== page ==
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EXCLUSIVE: Which jewellers and watch shops are still offering click and collect?

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Over two thirds of Britain and Ireland’s biggest jewellery and watch retailers are still offering click and collect during the current lock down.

This country’s largest operator, The Watches of Switzerland Group, is offering click and collect from 42 of its stores under the Mappin & Webb, Goldsmiths and Watches of Switzerland brands.

In London, Bucherer, Harrods and Selfridges are all taking orders for luxury watches that can be collected at stores.

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WatchPro checked the options for ecommerce, deliveries and click and collect at the largest 24 watch retail businesses this morning, a day after The Telegraph reported that click and collect services could be restricted to supermarkets only.

Fifteen out of the 25 retailers said on their websites that customers could shop online and arrange for goods to be collected from stores.

Those offering click and collect are Laings, Bucherer, Watches of Switzerland, Mappin & Webb, Goldsmiths (42 stores, around half of the Watches of Switzerland Group network in the UK), Beaverbrooks (13 stores only), F.Hinds, Ernest Jones, Fraser Hart (5 stores only), Pragnell, Prestons, Rox, Selfridges, Harrods, T.H. Baker and David M Robinson (for watch purchases worth over £4,000).

Lunn’s in Northern Ireland, Wier & Sons in Ireland, Boodles, Chisholm Hunter, Berry’s and H. Samuel are not offering click and collect, according to their websites.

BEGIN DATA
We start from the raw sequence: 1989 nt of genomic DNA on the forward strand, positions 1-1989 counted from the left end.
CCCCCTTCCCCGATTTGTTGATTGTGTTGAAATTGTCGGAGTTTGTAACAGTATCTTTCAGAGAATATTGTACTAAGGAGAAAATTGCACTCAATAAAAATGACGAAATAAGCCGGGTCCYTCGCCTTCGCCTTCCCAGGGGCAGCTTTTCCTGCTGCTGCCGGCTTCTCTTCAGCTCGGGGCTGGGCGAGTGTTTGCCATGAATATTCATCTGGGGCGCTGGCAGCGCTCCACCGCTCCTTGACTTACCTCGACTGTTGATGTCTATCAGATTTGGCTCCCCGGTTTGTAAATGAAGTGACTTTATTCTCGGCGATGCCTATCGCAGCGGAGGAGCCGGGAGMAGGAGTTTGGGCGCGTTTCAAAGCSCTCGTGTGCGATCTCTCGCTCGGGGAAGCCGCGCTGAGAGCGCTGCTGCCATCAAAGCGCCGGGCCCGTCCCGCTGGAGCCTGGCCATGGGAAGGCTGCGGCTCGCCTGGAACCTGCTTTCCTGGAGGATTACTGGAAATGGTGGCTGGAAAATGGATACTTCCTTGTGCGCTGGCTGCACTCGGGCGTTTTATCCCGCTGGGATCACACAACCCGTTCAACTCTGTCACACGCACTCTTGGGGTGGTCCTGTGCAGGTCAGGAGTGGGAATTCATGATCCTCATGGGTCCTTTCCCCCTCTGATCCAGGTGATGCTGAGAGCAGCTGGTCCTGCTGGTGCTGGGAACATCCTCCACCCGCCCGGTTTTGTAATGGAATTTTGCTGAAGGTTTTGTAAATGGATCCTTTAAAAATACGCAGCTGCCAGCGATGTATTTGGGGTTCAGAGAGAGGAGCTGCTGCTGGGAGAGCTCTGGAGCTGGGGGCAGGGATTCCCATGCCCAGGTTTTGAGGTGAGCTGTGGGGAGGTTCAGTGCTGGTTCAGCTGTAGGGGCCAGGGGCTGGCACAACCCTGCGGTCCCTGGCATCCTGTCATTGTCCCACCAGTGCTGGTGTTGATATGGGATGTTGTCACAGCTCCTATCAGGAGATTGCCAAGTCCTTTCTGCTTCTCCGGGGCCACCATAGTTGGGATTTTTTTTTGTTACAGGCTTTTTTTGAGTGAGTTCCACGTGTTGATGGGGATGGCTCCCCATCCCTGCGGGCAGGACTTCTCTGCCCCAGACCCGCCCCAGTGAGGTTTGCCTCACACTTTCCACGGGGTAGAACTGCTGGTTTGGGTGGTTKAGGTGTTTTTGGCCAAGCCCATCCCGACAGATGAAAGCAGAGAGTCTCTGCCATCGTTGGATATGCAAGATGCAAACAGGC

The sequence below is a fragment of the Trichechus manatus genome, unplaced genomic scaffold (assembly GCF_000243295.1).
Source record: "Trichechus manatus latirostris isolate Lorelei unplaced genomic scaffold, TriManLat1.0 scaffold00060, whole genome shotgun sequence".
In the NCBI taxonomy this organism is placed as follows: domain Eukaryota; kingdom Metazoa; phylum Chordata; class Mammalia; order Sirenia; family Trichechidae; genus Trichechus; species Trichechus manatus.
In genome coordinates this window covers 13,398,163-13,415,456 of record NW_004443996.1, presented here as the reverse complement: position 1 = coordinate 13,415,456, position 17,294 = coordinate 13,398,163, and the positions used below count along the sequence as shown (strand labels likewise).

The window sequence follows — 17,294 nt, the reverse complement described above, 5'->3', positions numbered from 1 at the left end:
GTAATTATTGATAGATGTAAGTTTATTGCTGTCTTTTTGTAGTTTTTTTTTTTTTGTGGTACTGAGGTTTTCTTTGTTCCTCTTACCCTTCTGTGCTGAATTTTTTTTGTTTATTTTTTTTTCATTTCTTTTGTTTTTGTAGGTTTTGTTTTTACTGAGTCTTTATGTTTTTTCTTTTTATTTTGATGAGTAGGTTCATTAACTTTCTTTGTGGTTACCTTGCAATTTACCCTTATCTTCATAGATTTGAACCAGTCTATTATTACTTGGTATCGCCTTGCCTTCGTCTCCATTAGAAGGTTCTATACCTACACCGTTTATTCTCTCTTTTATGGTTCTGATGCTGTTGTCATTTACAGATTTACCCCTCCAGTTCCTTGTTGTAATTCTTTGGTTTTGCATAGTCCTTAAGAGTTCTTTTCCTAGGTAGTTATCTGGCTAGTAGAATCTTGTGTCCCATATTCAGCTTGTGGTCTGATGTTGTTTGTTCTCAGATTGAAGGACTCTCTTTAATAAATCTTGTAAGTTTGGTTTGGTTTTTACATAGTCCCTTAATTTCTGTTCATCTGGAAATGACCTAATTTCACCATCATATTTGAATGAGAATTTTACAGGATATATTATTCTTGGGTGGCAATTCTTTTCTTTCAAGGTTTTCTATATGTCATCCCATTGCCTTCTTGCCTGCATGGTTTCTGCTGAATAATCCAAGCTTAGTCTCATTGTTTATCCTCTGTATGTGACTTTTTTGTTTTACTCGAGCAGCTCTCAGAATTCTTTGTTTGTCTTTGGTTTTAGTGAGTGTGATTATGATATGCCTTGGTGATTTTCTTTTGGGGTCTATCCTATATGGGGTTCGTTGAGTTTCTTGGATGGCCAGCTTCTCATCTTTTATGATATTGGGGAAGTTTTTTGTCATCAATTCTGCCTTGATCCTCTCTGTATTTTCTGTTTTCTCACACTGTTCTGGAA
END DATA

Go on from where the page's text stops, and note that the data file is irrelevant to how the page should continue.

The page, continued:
The Telegraph reported on January 12 that click and collect services could be banned everywhere apart from supermarkets and “essential retail” under proposals discussed by ministers.

It is understood that scaling back the use of collection services for restaurants and takeaway services, as well as non-essential retailers, was raised as part of the Cabinet sub-committee known as “Covid O” on Sunday, the paper — known to have close links to Boris Johnson’s administration — suggested.

Clienteling and click and collect are a lifeline for watch shops, particularly at the prestige end of the market, because it allows customers and retailers to meet and safely hand over watches that might otherwise need to be delivered by couriers. Many customers are reluctant to trust goods worth thousands of pounds to the country’s army of drivers.

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